The panel was moderated by Dr. Gilad Ostrovsky, KKL-JNF's Chief Forester and head of the Forestry Division.
The session began with Shani Rohatyn-Blitz, coordinator of the KKL-JNF Forestry Division, who spoke about the specific challenges facing Israel’s forests in relation to climate change, and the steps the organization is taking to prepare the forests. These include strengthening the forests’ resilience to drought and wildfires, increasing their biodiversity, and improving water harvesting methods.
The second speaker was Mor Ashkenazi, who heads the Forest Wildfire Protection unit in KKL-JNF's Forestry Division, whose talk focused on the August 2020 wildfire in the Judean Mountains, and the rehabilitation process. In the short and intermediate term, this includes taking measures to ensure safety, prevent erosion and control invasive species, and in the long term, this includes preparing a forest management plan based on ecological restoration and protection from future fires.
The next speaker, Dr.Yagil Osem from the Agricultural Research Organization at the Volcani Center, spoke about managing tree density in coniferous forests as a tool for coping with increasing dryness resulting from climate change. In his research, which extended over 12 years, he studied forest thinning as a means of managing forest water economy and improving the functioning and survival of forests in sub-arid conditions. Results indicate that in thinned forests, individual trees have been found to function much better and their water efficiency increases. There mortality rate is also lower.
The next speaker, Dr. David Yalin, a soil scientist from the Hebrew University, spoke about the ongoing research for the past 22 years in the Yatir Forest, which investigates the effectiveness of forests in capturing CO2 from the atmosphere and sequestering it. According to the results of the study, the forest is a carbon sink that absorbs about 150 grams of carbon per square meter annually. The carbon is stored mainly in the soil, and the soil contains almost 2.5 times the amount of organic carbon found in the trees. The dry climate in the area allows the carbon to remain in the soil for longer than in more temperate areas (ca. 59 vs. 21 years respectively), because there is less decomposition of organic matter.
The next speaker, Ido Livne, from the Hebrew University, spoke about using remote sensing via mid-resolution satellites (10-30 m) and GIS to study the scope of fires in open spaces in Israel. The information gathered in the study provided information on the distribution of fires according to vegetation formations, as well as the percentage of a specific vegetation formation out of the total area covered by that formation in Israel.
Inbal Zamir Pallivathikal, an environmental planner and consultant, closed the session with a talk about using ecosystem services as a tool in planning, using the new central Israeli city of Harish, and the surrounding ecologically important oak and pine woodlands as an example.
The KKL-JNF projects tackling climate change, happening right now
KKL-JNF is very involved in mitigating and preventing climate change in Israel. In 2021, KKL-JNF created The Climate Center, which promotes two pertinent areas: adaptation (preparing for extreme climate events) and mitigation (reducing and absorption of greenhouse gas emissions).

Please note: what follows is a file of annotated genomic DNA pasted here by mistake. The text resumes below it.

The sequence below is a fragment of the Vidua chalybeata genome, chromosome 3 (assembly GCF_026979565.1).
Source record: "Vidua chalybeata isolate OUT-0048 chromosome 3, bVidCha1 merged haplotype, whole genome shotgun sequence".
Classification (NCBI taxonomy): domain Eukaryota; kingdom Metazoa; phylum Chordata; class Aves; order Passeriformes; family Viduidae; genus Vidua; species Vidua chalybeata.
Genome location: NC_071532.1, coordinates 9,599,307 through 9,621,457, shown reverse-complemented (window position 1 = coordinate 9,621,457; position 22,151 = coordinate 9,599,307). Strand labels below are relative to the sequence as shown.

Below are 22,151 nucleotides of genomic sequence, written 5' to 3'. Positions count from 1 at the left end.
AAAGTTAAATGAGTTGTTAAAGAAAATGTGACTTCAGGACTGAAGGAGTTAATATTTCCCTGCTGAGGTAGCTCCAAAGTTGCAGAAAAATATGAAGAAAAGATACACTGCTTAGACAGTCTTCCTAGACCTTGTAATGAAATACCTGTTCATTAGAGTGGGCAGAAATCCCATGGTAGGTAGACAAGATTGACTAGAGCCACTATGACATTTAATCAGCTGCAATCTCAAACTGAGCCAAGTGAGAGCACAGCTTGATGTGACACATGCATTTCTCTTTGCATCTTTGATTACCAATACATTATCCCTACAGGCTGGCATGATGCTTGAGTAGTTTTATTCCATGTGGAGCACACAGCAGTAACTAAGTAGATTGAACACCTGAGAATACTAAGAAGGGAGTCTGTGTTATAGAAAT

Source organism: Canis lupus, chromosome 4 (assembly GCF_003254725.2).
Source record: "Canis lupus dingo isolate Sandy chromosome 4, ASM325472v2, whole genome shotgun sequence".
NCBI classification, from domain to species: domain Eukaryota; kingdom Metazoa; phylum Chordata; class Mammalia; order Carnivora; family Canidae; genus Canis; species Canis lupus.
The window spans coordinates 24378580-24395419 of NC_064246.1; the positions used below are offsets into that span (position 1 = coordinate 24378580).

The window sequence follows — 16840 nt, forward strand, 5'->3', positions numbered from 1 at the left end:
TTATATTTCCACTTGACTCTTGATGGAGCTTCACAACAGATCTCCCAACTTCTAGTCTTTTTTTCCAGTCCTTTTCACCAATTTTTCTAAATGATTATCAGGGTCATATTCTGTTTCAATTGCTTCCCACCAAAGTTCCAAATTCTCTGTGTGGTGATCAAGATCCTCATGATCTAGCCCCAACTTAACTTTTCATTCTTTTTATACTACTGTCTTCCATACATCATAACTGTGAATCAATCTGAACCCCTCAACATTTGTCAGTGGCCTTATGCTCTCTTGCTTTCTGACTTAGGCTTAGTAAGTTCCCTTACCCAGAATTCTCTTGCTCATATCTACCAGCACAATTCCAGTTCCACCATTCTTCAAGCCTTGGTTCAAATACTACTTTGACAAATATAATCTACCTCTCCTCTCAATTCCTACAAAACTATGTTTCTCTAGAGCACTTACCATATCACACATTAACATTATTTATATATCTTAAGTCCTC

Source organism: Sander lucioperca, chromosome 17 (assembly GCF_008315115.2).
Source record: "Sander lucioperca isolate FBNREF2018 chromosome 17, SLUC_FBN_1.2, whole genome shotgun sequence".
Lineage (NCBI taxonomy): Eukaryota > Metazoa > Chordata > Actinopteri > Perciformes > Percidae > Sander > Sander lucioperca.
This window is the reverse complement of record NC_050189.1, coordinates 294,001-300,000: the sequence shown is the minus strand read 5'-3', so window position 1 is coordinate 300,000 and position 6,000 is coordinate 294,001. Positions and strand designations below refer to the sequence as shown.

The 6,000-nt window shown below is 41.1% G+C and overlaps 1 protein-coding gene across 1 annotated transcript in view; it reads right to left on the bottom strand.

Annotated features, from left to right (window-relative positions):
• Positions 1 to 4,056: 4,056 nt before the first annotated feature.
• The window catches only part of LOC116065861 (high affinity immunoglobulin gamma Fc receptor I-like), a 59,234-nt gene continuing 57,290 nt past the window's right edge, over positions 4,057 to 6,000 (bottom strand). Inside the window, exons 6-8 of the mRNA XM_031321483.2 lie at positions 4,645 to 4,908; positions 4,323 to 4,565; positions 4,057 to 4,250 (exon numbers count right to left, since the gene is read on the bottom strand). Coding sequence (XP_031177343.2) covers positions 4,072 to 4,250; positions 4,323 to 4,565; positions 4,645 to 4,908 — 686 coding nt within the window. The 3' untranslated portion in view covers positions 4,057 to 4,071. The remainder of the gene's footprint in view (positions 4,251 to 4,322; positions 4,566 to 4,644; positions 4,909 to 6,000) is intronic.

Here are some the projects being led by the climate center, which you can be partner to!
Urban Forestry and Runoff Management Plan
his project provides support for municipal urban forestry initiatives. Urban forests have been recognized around the world as effective and essential tools to increase urban resilience and protect against the damaging effects of extreme climate events, while providing, climatic, environmental, social, health and economic benefits.
The 360 Climate Crisis Preparedness Program
The Climate Center's newest program "Climate 360 in the Regional Councils" aims at preparing regional governing councils for the coming climate crisis, by encouraging them to create strategic plans focusing on issues related to climate. Starting in December 2022, 12 regional councils will be chosen to participate in the program, receiving funding and practical support from KKL-JNF. Over each of the subsequent two years, 17 more regional councils will be added to the program, reaching a large majority of the country's rural population.
Spearheading research in Israel to tackle the climate crisis
KKL-JNF Chief Scientist Dr. Doron Markel and his team of researchers are leading 17 new research initiatives that directly address climate crisis issues. Most of the research projects are three-year studies carried out in cooperation with prominent research institutions in Israel, including the Hebrew University in Jerusalem and Ben Gurion University of the Negev.
The Kinneret Innovation Center
The center, located at the Kinneret College, is an incubator for innovative ideas in the fields of food, water and agritech. It is a joint project of Kinneret Academic College, Zemach Mifalim, and KKL-JNF. The new center is expected to attract human capital and thus strengthen the country's northern region.
Promoting Forest Ecosystem Services through Research
Mitigating greenhouse gases is only one of the many contributions of KKL-JNF's forests. They also provide habitats for wildlife and ecosystem services for the country's residents and visitors. These include shade, forest picnic and leisure areas, scenic lookouts, historical and heritage sites, and miles of walking and cycling trails. They also prevent soil erosion and combat desertification. KKL-JNF has approved 16 new research initiatives in the field of forest ecosystem management. This will enable the KKL-JNF Forestry Division to continually update its ecosystem management policies in accordance with scientific research on the ground, ensuring the viability of KKL-JNF’s forests for generations to come.